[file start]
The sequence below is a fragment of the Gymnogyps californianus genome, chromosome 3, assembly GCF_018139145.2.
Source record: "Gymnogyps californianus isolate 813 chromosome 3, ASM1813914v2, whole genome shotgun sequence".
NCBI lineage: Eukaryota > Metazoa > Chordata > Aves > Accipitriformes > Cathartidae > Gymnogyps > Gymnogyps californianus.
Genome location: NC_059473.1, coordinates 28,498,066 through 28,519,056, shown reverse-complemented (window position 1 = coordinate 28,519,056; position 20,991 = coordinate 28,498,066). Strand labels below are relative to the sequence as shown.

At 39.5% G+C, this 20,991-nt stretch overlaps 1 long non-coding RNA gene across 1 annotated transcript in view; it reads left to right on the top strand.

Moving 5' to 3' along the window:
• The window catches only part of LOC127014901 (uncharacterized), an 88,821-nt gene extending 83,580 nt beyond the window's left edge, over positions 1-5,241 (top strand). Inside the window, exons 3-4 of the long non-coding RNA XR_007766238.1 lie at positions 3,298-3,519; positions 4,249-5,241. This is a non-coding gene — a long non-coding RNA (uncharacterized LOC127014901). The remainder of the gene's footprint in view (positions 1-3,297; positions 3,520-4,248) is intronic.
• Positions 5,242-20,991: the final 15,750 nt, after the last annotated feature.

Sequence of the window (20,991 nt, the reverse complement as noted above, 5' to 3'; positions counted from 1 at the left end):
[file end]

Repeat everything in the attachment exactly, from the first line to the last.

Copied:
The sequence below is a fragment of the Gymnogyps californianus genome, chromosome 3, assembly GCF_018139145.2.
Source record: "Gymnogyps californianus isolate 813 chromosome 3, ASM1813914v2, whole genome shotgun sequence".
NCBI lineage: Eukaryota > Metazoa > Chordata > Aves > Accipitriformes > Cathartidae > Gymnogyps > Gymnogyps californianus.
Genome location: NC_059473.1, coordinates 28,498,066 through 28,519,056, shown reverse-complemented (window position 1 = coordinate 28,519,056; position 20,991 = coordinate 28,498,066). Strand labels below are relative to the sequence as shown.

At 39.5% G+C, this 20,991-nt stretch overlaps 1 long non-coding RNA gene across 1 annotated transcript in view; it reads left to right on the top strand.

Moving 5' to 3' along the window:
• The window catches only part of LOC127014901 (uncharacterized), an 88,821-nt gene extending 83,580 nt beyond the window's left edge, over positions 1-5,241 (top strand). Inside the window, exons 3-4 of the long non-coding RNA XR_007766238.1 lie at positions 3,298-3,519; positions 4,249-5,241. This is a non-coding gene — a long non-coding RNA (uncharacterized LOC127014901). The remainder of the gene's footprint in view (positions 1-3,297; positions 3,520-4,248) is intronic.
• Positions 5,242-20,991: the final 15,750 nt, after the last annotated feature.

Sequence of the window (20,991 nt, the reverse complement as noted above, 5' to 3'; positions counted from 1 at the left end):